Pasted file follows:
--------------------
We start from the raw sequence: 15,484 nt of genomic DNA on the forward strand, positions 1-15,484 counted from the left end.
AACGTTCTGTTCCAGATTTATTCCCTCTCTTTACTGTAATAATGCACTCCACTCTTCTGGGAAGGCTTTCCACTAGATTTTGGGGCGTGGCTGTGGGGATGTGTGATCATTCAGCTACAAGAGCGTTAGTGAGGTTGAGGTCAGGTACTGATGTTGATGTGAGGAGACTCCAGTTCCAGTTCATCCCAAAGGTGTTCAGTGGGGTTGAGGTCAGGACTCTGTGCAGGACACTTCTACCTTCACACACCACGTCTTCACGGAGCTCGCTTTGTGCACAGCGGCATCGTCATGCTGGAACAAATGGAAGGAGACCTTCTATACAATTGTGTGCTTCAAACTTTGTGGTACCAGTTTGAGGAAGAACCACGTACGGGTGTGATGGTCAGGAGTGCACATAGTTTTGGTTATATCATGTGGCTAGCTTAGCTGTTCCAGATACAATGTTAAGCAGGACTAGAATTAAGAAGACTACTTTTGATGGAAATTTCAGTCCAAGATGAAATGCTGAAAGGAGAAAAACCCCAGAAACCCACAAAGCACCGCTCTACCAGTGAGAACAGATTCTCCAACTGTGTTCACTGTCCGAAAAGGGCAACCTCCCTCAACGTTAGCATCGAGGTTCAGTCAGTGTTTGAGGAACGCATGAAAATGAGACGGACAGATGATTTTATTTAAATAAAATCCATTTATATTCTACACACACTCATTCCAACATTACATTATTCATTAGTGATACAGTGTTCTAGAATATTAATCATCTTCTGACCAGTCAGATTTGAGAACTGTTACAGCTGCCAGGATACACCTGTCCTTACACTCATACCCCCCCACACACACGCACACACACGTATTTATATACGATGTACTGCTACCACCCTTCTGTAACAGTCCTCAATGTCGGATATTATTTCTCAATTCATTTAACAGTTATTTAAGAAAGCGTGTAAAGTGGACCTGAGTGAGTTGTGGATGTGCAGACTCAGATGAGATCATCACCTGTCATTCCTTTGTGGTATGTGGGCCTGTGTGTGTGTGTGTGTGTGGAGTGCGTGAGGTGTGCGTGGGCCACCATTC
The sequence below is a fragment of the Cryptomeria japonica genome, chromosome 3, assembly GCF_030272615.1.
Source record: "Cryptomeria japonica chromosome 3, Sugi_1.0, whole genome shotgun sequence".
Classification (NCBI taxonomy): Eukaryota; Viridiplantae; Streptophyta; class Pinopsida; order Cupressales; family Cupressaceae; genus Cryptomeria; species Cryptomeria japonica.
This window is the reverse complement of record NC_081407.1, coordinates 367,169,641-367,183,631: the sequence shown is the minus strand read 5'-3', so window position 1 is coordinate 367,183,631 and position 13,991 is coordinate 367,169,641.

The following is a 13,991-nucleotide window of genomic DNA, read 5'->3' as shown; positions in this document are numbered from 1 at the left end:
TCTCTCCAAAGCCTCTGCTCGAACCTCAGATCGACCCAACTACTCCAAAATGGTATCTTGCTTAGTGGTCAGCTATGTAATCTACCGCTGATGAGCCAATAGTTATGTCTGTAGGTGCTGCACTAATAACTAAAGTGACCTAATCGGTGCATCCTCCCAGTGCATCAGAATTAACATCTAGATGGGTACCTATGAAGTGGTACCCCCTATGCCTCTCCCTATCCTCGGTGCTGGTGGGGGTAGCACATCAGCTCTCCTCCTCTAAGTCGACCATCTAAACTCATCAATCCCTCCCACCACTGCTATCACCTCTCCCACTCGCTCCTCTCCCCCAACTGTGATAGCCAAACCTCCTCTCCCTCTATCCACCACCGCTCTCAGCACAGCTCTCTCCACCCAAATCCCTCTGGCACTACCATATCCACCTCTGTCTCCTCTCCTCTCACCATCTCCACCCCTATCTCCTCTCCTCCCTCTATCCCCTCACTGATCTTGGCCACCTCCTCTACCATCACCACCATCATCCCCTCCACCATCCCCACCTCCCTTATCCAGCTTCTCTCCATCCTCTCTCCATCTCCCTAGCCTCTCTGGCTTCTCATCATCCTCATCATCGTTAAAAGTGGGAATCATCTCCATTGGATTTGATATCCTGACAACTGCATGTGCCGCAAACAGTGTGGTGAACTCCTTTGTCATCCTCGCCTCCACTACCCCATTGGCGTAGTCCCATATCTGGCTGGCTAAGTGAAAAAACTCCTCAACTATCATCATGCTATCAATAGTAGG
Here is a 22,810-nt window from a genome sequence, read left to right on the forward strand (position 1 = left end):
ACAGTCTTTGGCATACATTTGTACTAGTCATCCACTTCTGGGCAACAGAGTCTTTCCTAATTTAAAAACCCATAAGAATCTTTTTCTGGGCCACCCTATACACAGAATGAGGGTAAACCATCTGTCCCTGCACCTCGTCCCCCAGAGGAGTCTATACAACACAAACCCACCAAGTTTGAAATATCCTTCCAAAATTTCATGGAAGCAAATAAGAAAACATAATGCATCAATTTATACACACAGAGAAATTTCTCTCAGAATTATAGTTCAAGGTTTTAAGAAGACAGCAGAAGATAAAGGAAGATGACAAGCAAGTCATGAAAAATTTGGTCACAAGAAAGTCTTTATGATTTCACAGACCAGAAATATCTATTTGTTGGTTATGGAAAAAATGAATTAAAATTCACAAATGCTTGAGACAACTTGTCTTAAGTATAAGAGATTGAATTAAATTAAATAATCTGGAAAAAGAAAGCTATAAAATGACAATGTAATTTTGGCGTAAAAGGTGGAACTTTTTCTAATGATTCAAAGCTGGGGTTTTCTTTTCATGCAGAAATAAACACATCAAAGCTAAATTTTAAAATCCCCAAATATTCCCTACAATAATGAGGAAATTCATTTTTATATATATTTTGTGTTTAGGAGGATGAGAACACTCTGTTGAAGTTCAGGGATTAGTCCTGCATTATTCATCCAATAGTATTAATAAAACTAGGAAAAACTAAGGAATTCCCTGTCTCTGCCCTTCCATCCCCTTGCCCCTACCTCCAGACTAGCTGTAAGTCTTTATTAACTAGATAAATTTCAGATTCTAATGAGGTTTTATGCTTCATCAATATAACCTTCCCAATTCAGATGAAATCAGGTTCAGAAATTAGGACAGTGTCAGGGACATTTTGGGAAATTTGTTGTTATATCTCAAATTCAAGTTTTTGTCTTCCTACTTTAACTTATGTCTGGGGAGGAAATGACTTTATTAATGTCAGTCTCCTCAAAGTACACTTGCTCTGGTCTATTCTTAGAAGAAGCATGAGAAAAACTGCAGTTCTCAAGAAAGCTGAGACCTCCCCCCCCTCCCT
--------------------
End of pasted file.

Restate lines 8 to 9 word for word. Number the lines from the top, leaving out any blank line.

TCTCTCCAAAGCCTCTGCTCGAACCTCAGATCGACCCAACTACTCCAAAATGGTATCTTGCTTAGTGGTCAGCTATGTAATCTACCGCTGATGAGCCAATAGTTATGTCTGTAGGTGCTGCACTAATAACTAAAGTGACCTAATCGGTGCATCCTCCCAGTGCATCAGAATTAACATCTAGATGGGTACCTATGAAGTGGTACCCCCTATGCCTCTCCCTATCCTCGGTGCTGGTGGGGGTAGCACATCAGCTCTCCTCCTCTAAGTCGACCATCTAAACTCATCAATCCCTCCCACCACTGCTATCACCTCTCCCACTCGCTCCTCTCCCCCAACTGTGATAGCCAAACCTCCTCTCCCTCTATCCACCACCGCTCTCAGCACAGCTCTCTCCACCCAAATCCCTCTGGCACTACCATATCCACCTCTGTCTCCTCTCCTCTCACCATCTCCACCCCTATCTCCTCTCCTCCCTCTATCCCCTCACTGATCTTGGCCACCTCCTCTACCATCACCACCATCATCCCCTCCACCATCCCCACCTCCCTTATCCAGCTTCTCTCCATCCTCTCTCCATCTCCCTAGCCTCTCTGGCTTCTCATCATCCTCATCATCGTTAAAAGTGGGAATCATCTCCATTGGATTTGATATCCTGACAACTGCATGTGCCGCAAACAGTGTGGTGAACTCCTTTGTCATCCTCGCCTCCACTACCCCATTGGCGTAGTCCCATATCTGGCTGGCTAAGTGAAAAAACTCCTCAACTATCATCATGCTATCAATAGTAGG
Here is a 22,810-nt window from a genome sequence, read left to right on the forward strand (position 1 = left end):